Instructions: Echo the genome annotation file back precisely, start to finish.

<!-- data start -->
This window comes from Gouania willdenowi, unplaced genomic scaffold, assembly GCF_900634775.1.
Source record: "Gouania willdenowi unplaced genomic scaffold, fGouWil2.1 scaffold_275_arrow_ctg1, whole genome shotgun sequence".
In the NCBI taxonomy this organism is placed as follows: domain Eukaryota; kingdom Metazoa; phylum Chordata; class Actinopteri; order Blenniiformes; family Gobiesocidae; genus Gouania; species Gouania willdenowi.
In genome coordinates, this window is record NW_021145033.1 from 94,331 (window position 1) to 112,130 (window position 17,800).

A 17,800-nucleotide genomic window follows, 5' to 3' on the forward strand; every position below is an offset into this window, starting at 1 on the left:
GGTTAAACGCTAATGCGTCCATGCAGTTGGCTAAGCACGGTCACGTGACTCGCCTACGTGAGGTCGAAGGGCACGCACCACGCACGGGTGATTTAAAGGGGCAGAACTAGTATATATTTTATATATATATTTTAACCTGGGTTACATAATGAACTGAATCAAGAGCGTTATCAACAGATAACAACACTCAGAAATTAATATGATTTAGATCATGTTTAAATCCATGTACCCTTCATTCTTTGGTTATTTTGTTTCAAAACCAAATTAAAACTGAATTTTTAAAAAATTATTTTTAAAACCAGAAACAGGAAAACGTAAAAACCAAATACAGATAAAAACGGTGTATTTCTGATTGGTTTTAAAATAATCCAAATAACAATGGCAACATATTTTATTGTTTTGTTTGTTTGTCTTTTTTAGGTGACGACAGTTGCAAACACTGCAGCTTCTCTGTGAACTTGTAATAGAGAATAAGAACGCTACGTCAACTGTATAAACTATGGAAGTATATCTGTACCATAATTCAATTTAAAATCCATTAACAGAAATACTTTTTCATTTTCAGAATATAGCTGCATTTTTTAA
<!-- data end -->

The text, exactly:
This window comes from Gouania willdenowi, unplaced genomic scaffold, assembly GCF_900634775.1.
Source record: "Gouania willdenowi unplaced genomic scaffold, fGouWil2.1 scaffold_275_arrow_ctg1, whole genome shotgun sequence".
In the NCBI taxonomy this organism is placed as follows: domain Eukaryota; kingdom Metazoa; phylum Chordata; class Actinopteri; order Blenniiformes; family Gobiesocidae; genus Gouania; species Gouania willdenowi.
In genome coordinates, this window is record NW_021145033.1 from 94,331 (window position 1) to 112,130 (window position 17,800).

A 17,800-nucleotide genomic window follows, 5' to 3' on the forward strand; every position below is an offset into this window, starting at 1 on the left:
GGTTAAACGCTAATGCGTCCATGCAGTTGGCTAAGCACGGTCACGTGACTCGCCTACGTGAGGTCGAAGGGCACGCACCACGCACGGGTGATTTAAAGGGGCAGAACTAGTATATATTTTATATATATATTTTAACCTGGGTTACATAATGAACTGAATCAAGAGCGTTATCAACAGATAACAACACTCAGAAATTAATATGATTTAGATCATGTTTAAATCCATGTACCCTTCATTCTTTGGTTATTTTGTTTCAAAACCAAATTAAAACTGAATTTTTAAAAAATTATTTTTAAAACCAGAAACAGGAAAACGTAAAAACCAAATACAGATAAAAACGGTGTATTTCTGATTGGTTTTAAAATAATCCAAATAACAATGGCAACATATTTTATTGTTTTGTTTGTTTGTCTTTTTTAGGTGACGACAGTTGCAAACACTGCAGCTTCTCTGTGAACTTGTAATAGAGAATAAGAACGCTACGTCAACTGTATAAACTATGGAAGTATATCTGTACCATAATTCAATTTAAAATCCATTAACAGAAATACTTTTTCATTTTCAGAATATAGCTGCATTTTTTAA